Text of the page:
Proponents of pay-for-success financing structures are laying the groundwork to pioneer the tool in as-yet untested social issues, like drug addiction recovery and the refugee crisis. Social impact bonds (SIBs) have now been joined by development impact bonds (DIBs) and even humanitarian impact bonds (HIBs). Commercial investors, such as French bank BNP Paribas, are starting to rally behind such deals. But is the juice worth the squeezing? It remains time- and resource-intensive to get these transactions off the ground.
Addiction. An $11.2 million social impact bond focusing on addiction recovery has launched in Connecticut, with BNP Paribas as the lead investor. The Connecticut Family Stability Pay for Success Project will support 500 Connecticut families struggling with in-home drug addiction recovery over the next five years. The project is backed by the state’s Department of Children and Families and led by the Family Based Recovery Services at the Yale Child Study Center. Social Finance structured the program. Other investors include QBE Insurance Group, Reinvestment Fund, Doris Duke Charitable Foundation, Laura and John Arnold Foundation, Nonprofit Finance Fund and several unnamed family foundations.
DIBs and HIBs. Blended finance platform Convergence has extended a feasibility grant to Kois Invest to explore a development impact bond focused on employment in countries like Jordan, Lebanon and Turkey that are coping with a high influx of Syrian refugees. The Belgium-based impact investing firm is exploring professional training, work placements and entrepreneurship support networks in these countries to determine measurable outcomes and impacts.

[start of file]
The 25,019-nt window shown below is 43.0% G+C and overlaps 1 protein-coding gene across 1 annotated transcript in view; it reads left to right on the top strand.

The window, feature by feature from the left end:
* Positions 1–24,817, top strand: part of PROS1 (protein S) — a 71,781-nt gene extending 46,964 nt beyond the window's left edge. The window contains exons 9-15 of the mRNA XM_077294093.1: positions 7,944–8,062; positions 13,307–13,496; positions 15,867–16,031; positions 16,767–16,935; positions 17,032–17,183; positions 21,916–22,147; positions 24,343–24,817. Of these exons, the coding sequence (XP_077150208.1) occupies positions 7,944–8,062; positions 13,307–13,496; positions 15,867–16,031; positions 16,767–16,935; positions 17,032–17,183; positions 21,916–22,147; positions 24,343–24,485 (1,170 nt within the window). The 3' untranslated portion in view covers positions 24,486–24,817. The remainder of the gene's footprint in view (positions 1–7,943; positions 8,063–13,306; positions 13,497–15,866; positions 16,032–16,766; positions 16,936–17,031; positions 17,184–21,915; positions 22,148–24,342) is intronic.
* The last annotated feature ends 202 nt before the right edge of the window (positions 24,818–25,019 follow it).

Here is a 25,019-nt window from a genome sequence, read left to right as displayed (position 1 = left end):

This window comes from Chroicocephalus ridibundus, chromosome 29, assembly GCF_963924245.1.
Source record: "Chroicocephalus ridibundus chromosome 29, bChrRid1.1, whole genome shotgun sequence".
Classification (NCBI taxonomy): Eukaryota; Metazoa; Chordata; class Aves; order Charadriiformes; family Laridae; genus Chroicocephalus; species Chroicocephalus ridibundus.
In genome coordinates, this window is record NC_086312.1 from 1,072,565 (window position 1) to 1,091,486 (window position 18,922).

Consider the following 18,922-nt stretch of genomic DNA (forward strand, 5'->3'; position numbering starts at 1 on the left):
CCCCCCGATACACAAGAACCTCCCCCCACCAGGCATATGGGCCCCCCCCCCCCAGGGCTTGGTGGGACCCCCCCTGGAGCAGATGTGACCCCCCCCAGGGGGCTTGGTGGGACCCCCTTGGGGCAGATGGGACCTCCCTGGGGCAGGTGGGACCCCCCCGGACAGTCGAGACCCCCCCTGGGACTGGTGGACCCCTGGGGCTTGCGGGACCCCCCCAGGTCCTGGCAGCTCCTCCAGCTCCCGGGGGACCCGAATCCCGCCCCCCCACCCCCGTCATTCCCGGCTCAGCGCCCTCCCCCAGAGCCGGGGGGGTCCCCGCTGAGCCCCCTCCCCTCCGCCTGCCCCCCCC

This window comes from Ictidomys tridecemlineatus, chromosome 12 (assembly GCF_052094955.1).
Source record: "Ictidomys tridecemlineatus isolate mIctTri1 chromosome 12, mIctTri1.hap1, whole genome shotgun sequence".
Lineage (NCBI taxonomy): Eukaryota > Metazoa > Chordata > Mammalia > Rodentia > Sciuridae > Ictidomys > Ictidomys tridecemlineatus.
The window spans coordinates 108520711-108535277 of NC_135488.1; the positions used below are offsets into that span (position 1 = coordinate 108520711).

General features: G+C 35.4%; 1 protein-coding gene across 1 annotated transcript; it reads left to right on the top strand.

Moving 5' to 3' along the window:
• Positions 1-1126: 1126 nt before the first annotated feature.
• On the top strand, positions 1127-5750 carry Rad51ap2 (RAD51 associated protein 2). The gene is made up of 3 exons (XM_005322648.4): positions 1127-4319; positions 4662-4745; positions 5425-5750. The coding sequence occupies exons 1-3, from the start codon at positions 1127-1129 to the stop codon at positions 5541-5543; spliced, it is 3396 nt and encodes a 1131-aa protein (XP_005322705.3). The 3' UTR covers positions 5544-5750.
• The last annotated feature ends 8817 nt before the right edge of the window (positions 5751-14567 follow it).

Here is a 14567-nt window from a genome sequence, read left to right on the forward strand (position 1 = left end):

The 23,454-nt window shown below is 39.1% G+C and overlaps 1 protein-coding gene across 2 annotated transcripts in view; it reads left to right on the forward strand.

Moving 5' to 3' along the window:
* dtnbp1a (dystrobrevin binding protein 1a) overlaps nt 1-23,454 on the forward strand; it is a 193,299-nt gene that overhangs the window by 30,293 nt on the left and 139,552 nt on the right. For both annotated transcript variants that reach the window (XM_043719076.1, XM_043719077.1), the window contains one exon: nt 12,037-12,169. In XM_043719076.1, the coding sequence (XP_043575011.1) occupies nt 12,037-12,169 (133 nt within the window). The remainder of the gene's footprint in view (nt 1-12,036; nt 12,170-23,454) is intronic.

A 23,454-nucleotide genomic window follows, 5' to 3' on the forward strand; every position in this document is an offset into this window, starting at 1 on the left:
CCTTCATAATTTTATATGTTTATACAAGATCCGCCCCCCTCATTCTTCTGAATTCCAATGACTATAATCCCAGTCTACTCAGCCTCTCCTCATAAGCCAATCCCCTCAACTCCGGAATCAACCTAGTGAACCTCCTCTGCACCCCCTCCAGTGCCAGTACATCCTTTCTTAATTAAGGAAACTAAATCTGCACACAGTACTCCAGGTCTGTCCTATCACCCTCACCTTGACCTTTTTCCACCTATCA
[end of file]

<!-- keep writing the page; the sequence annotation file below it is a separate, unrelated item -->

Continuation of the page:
Kois also is applying the public-private financing tool to mitigate the social repercussions of the refugee crisis. It is partnering with the International Committee of the Red Cross to develop a $30 million humanitarian impact bond to set up rehabilitation centers in conflict-affected countries.
Lat-Am social impact. Pomona Impact was approved for a $1 million loan and $200,000 technical assistance grant from the Inter-American Development Bank invest in growth-stage Latin American-based social enterprises. Pomona, which is raising a $20 million impact fund, makes three to seven-year investments of $50,000 to $250,000—primarily in the form mezzanine and subordinated debt. The firm has recently focused on agricultural technologies and has launched its own agtech accelerator.
Micro-mortgages. Chennai-based Swarna Pragati Housing Microfinance has raised a Series B round to expand its offerings of mortgage financing for rural Indians, who currently face a 40 million-unit housing shortage. Investors included Zephyr Peacock, Omidyar Network, Aavishkar and the founders of Asha Impact. The amount of financing was not disclosed, however the Asha team reportedly jointly invested 3.5 crore rupees ($526,000) in the round. Many Indians lack legal land titles and so face barriers in securing mortgages from traditional lenders to build or finance a home. Swarna Pragati reviews other guarantees, like tax receipts and a legal protection from eviction, and accepts other collateral for its loans.
Sweet ag-deal. U.K.-based agricultural impact investor AgDevCo has re-upped an investment in Phata cooperative, a sugarcane cooperative that is expanding its operations in Malawi. The new injection of $1.6 million in debt will provide fixed and working capital as the farming collective expands from 436 smallholder farms and 302 hectares of land to 1,316 farms and 602 hectares of land in the Chikwawa district in Southern Malawi. The growth plan is backed by a production off-take agreement for the cooperative’s crop yield. Last year, the Cooperative paid $800 in dividends per hectare of land.
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